The National Oceanic and Atmospheric Administration (NOAA) is proposing to expand critical habitat for the Southern Resident orca whales over 15,626 square miles in the Pacific Ocean along the West Coast.
The proposal would extend critical habitat for the whales along a roughly 1,000-mile swath of West Coast waters between the depths of 6.1 meters (20 feet) and 200 meters (about 650 feet). It would stretch from Cape Flattery, Washington, south to Point Sur, California, just south of Santa Cruz and Monterey Bay.
NOAA Fisheries West Coast Region Public Affairs Officer Michael Milstein said the expansion proposal comes after court action.
“The Center for Biological Diversity filed a petition with us to update the critical habitat designation, and later sued NOAA Fisheries,” Milstein said. “This is a settlement agreement in which we agreed to do so.”
Despite reports that the designation could lead to a host of new restrictions affecting fishing, vessel movements, aquaculture and military activities, Milstein said the agency does not expect new restrictions due to the designation expansion.
“Critical habitat is a designation under the Endangered Species Act (ESA) that defines areas important to species listed under the ESA, but it applies only to federal agencies and actions,” he said. “It requires federal agencies proposing actions that may affect critical habitat to consult with us (NOAA Fisheries) for our recommendations as to how to avoid damaging or destroying the critical habitat. Activities that are not funded, authorized or carried out by a federal agency would not be affected.”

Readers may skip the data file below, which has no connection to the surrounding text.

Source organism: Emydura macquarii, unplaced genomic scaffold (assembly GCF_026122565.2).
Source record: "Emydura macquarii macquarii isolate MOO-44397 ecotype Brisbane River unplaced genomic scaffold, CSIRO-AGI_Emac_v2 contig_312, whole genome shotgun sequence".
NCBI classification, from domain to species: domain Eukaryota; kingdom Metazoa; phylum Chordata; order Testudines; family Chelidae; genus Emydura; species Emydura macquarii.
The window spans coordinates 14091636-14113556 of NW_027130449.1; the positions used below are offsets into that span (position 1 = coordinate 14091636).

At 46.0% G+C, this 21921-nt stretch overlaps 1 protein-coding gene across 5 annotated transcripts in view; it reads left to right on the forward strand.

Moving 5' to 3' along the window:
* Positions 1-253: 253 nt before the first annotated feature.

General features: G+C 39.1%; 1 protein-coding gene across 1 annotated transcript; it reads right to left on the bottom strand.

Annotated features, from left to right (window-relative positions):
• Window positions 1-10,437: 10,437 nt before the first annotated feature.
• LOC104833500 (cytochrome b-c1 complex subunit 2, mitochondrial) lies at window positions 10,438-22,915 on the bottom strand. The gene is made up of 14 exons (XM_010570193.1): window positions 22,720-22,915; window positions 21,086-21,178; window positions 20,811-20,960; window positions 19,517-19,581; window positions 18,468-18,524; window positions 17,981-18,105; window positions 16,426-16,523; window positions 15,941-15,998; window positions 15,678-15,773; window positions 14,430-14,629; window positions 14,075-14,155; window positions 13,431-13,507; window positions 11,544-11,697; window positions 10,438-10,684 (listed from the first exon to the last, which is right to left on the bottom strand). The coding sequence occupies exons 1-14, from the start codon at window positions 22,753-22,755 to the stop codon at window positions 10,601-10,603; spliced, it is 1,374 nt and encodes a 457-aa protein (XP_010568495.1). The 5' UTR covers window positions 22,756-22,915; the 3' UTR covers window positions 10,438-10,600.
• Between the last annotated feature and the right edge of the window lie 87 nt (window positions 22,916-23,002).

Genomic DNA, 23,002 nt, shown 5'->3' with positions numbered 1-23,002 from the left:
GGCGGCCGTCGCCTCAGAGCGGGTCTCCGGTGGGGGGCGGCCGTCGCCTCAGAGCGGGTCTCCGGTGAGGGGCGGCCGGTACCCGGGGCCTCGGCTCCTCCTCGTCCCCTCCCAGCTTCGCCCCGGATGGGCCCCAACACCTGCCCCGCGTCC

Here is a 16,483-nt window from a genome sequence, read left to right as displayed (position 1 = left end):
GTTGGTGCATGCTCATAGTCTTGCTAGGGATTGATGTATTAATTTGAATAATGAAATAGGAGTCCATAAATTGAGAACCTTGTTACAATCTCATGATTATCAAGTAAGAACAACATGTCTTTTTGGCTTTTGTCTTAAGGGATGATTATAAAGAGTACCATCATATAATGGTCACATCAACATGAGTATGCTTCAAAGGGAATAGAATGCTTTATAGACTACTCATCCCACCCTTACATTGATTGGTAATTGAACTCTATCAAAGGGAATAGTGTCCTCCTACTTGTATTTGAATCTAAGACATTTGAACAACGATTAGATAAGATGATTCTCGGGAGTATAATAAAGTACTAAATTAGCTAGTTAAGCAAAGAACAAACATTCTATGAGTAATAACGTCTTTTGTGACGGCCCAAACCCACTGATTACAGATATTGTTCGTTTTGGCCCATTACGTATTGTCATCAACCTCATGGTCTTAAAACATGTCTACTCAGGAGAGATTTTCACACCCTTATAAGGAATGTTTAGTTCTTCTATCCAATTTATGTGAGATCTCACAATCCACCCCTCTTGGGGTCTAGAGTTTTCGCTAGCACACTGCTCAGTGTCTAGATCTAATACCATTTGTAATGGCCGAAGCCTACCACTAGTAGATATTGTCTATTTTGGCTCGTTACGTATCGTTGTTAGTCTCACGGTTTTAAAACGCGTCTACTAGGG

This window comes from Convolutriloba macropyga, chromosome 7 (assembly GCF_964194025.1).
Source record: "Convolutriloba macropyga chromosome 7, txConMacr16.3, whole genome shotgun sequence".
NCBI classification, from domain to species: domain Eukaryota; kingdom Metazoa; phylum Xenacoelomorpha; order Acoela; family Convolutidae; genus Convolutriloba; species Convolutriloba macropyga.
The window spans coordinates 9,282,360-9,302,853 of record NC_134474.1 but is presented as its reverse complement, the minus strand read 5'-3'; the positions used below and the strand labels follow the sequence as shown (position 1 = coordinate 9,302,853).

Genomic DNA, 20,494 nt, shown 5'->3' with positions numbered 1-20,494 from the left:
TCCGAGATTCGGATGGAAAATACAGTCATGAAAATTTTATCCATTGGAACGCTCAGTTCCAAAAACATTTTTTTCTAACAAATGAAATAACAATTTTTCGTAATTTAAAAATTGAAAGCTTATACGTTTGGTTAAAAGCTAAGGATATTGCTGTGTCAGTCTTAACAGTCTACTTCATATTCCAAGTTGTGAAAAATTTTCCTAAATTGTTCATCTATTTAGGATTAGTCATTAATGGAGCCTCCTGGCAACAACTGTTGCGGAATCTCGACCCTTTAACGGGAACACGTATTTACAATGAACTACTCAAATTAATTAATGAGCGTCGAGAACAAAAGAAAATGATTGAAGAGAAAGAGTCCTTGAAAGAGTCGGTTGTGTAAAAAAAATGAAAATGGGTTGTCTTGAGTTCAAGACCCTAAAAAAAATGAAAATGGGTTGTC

Milstein said NOAA also does not expect practical change from the expansion because the agency already considers the Southern Resident killer whales in reviewing federal actions in areas the whales use.
“We already consider the whales in assessing the impacts of the operations of dams on the Columbia River, because we know that they prey on salmon from that river system,” he said.
According to a report from NOAA Fisheries posted at the agency’s online site, in 2006, NOAA Fisheries designated critical habitat for the killer whales in the inland waters of Puget Sound and the Salish Sea, where the whales typically spend much of the year.
At the time, there was not enough information to support extending the critical habitat to the outer coast. Since then, satellite tracking, acoustic monitoring and sightings data have confirmed that two of the three Southern Resident pods regularly range south along the West Coast as far as the Central California Coast during winter. The third pod, J Pod, typically remains further north, either in inland waters or off the west side of Vancouver Island.
The NOAA website post said research supporting the critical habitat proposal includes new details of the Chinook salmon stocks and other species. Southern Residents prey on them during winter off the West Coast. Most of the Chinook the whales were documented eating came from the Columbia River Basin. This includes spring Chinook from the lower Columbia, fall salmon from the middle Columbia, and spring/summer Chinook from the upper Columbia.
The whales mainly preyed on Chinook salmon. They also consumed halibut, lingcod, steelhead, chum, skate and northern anchovy at times.
Loss of salmon
The National Marine Fisheries Service (NMFS) reports one reason for the decline of the killer whales is the loss of salmon.
“Salmon have declined because of land alteration throughout the Pacific Northwest associated with agriculture, timber harvest practices, the construction of dams, urbanization, fishery harvest practices, and hatchery operations. Many of the salmon populations that were once abundant historically have declined to the point where they have been listed as endangered or threatened with extinction," according to the NMFS release.
According to Milstein, on Thursday, Sept. 19, a 90-day comment period was triggered on the whale habitat expansion proposal, which will end in December.
“We will then consider the public comments and make a final decision on what areas should be designated as critical habitat,” Milstein said.
The Pilot is closely monitoring this developing story. Follow updates in the Wednesday and Saturday editions, and here online.